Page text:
NZILA Awards—six Isthmus projects shortlisted.

Six projects shortlisted for the Resene NZILA Awards 2022.
Six projects moving us towards a new Aotearoa.

We are excited to hear that six Isthmus projects have been shortlisted for the Resene New Zealand Institute of Landscape Architecture Awards 2022. 

Two Tāmaki gems—atop maunga and moana; one Te Whanganui-a-tara coastal pathway; two complex plans for revitalising regions, towns and cities across the motu; and one transformative book—setting a new national standard for a New Aotearoa. 

Congratulations also, to Graduate Landscape Architect Shanika Tuinder for her project ‘Envisioning a Predator Free Miramar’ making it through to the Student category shortlist.

Maungwhau Tihi Boardwalk.
Te Wānanga Downtown Public Space.
Tahitai Shared Pathway.
Napier Landscape Study.
Ngāmotu New Plymouth City Centre Strategy.
Te Tangi a te Manu—Aotearoa New Zealand Landscape Assesment Guidelines. 

Sustainable Business Awards—Finalist.

Isthmus are among 75 finalists announced for the Sustainable Business Awards.

Good businesses operate with a conscience, making sure people involved in or affected by their activities are better off than they would be otherwise. They bring about positive outcomes for the environment and economy. They create change for good for the people and planet around them.  

In 2016—Ralph Johns—our CEO wrote: “We want to evolve our business to be led by a representative and diverse group of talented people. We think that’s good for business, as well as being firmly in line with our values.”  

We are really pleased to be finalists for the Social Impactor awardThis award will be presented to an organisation that is deliberately and consistently improving people’s lives through its day-to-day business practices—one where social good is integrated throughout the whole organisation 

We are committed to closing the diversity gaps that exist in our industry through many interlinked and overlapping initiatives with an environmentally and socially conscious studio culture. We are a founding partner of The Diversity Agenda. The evolution of our business leadership to a representative and diverse group of people began with our Women in Leadership discussion which began in 2016.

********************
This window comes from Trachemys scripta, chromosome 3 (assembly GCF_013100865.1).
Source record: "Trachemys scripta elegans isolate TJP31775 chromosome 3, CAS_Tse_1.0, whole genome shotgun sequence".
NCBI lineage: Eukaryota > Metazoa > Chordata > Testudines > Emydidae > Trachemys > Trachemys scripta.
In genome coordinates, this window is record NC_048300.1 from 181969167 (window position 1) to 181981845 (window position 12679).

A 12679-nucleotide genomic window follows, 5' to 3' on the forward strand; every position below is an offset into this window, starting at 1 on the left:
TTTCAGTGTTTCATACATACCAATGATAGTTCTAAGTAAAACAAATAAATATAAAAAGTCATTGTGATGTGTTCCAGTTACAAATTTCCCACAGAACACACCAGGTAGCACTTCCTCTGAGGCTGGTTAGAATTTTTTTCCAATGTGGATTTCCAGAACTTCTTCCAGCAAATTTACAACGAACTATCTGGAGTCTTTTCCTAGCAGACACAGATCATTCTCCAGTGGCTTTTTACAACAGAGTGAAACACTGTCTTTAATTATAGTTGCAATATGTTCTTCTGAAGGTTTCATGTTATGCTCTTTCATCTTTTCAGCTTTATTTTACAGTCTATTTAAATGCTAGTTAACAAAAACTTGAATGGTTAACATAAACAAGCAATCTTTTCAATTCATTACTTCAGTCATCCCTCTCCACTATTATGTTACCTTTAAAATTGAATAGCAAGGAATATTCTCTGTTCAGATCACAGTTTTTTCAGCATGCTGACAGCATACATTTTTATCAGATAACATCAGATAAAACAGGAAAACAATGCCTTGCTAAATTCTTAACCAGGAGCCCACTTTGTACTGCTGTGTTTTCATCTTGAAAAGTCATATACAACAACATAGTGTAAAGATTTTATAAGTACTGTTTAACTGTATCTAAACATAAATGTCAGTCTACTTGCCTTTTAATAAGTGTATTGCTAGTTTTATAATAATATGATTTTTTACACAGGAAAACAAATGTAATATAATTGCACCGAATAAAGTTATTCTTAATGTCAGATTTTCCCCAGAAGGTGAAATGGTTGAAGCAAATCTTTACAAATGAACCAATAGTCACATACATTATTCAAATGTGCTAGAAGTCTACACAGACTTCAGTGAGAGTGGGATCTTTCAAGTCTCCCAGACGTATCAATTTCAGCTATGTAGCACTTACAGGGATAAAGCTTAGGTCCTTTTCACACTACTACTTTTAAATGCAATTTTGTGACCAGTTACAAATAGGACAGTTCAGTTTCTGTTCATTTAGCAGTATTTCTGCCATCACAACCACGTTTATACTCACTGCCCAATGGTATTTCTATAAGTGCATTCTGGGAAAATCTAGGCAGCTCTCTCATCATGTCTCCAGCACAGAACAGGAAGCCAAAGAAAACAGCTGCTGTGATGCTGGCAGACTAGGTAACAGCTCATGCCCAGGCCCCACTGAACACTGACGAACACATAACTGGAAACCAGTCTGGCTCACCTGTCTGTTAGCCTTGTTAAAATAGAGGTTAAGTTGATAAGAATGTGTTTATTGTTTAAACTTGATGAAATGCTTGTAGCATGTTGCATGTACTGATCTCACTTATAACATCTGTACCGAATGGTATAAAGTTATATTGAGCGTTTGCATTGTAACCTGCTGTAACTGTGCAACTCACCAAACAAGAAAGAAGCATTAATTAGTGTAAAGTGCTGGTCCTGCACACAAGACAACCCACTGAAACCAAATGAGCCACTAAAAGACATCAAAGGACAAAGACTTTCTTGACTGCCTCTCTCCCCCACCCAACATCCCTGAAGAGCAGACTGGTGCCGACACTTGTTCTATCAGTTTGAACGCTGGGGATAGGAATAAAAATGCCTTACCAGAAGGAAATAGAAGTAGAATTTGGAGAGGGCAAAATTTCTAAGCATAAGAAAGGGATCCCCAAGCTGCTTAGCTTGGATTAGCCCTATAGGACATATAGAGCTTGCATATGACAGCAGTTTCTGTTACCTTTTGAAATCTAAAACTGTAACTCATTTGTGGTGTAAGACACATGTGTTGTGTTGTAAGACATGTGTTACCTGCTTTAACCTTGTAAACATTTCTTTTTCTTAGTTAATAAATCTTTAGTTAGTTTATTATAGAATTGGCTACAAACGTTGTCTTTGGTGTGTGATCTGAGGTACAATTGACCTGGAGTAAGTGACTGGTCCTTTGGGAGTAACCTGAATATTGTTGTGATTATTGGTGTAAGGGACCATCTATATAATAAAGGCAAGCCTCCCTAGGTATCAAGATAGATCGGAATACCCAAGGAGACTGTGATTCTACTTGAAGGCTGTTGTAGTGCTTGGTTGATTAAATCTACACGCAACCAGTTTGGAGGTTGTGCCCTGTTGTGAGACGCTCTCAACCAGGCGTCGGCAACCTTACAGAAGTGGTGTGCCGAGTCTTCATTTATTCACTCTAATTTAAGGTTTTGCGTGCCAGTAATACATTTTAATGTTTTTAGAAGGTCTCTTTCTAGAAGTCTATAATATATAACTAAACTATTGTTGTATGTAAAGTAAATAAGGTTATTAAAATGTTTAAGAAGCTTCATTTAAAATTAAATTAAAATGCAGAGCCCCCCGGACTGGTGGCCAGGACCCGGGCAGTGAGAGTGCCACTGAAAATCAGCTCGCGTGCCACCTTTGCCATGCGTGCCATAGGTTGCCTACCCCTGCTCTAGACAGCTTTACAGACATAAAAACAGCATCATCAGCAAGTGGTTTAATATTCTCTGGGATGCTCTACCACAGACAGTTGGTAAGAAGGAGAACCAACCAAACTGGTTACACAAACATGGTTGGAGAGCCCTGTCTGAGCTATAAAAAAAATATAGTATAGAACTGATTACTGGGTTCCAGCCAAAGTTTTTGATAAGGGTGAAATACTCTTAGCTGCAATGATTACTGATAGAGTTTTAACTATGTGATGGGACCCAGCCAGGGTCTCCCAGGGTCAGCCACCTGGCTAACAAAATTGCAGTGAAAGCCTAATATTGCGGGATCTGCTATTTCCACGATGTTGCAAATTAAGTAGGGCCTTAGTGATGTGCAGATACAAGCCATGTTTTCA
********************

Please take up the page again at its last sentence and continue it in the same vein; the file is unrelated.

We developed a navigational design tool—Te Kāpehu—to help make conscious choices about how our work can uplift the mauri of people and the environment.  

Engagement with mātauranga māori grew from our purpose: Advancing the relationships between land, people and culture. This kaupapa is core to all our actions. It saw the introduction of Matariki celebrations in 2008 and has become a more strategic focus in recent years. In 2013 we introduced Matariki Day—an extra day of annual leave for all staff.  

With Auckland Council’s He Maunga He Tangata internship programme we provide opportunities for Māori and Pacific Design graduates.  

Our focus on wellbeing comes from recognising and taking responsibility for stress, as one of our industry’s key workplace health and safety risks. We also support and include neuro-diversity and people who are struggling with their mental health.  

Rachel Brown ONZM—founder and CEO of the Sustainable Business Network—says: “The latest IPCC report on climate change has left no doubt about the imperative to change our ways of living and working. Businesses need to step up—their customers, employees and the planet are demanding it. The 75 finalists in these Awards are leading the way. They include corporates, small enterprises and individuals from the public and private sector, showing that whoever you are you can play your part.” 

The winners will be announced on 25 November.

NZILA President Award Winner Gavin Lister.

We are proud to share that Isthmus Founding Principal Gavin Lister has been presented with the NZILA President’s Award for his contribution to the profession of Landscape Architecture through his work in developing the Landscape Assessment Guidelines. 

The inaugural NZILA President’s Awards recognise individuals and groups who have gone above and beyond, who have engaged with a wide range of issues, or who have worked diligently to provide benefits to and for the greater good of the profession. 

Ka pai Gavin!

Te Ara Awataha wins Environmental Leadership Award.

Te Ara Awataha is setting a benchmark for innovative design.

The 1.5km green infrastructure project in Northcote, has been awarded the GHD Award for Environmental Leadership at the 2021 LGFA Taituarā Local Government Excellence Awards and has also been recognised on the International Good Practice Platform, as an exemplar of innovative and collaborative work being undertaken as a response to climate change and rapid urbanisation.

Of the project, the judges said ‘Te Ara Awataha captured our attention for its interweaving of Te Ao Māori, urban design and environmental remediation principles. It is a collaborative piece of placemaking that goes beyond just a physical corridor to employment, social procurement, and educational objectives. A project that demonstrates regard for all four dimensions of well-being.’

Linking Northcote town centre to existing parks, schools, and homes in Northcote, Auckland. Te Ara Awataha is part of the wider urban regeneration of Northcote and seeks to resolve long-standing stormwater issues while creating a valued and resilient environmental asset. The project includes partial daylighting of the Awataha Stream, a shared walking and cycling path, native planting, play destinations, and the integration of cultural design elements.

Te Ara Awataha is being delivered in partnership with Kāinga Ora, Panuku Development Auckland, Healthy Waters (Auckland Council), and mana whenua. The project is currently under construction and will be delivered in stages over the next 6 years.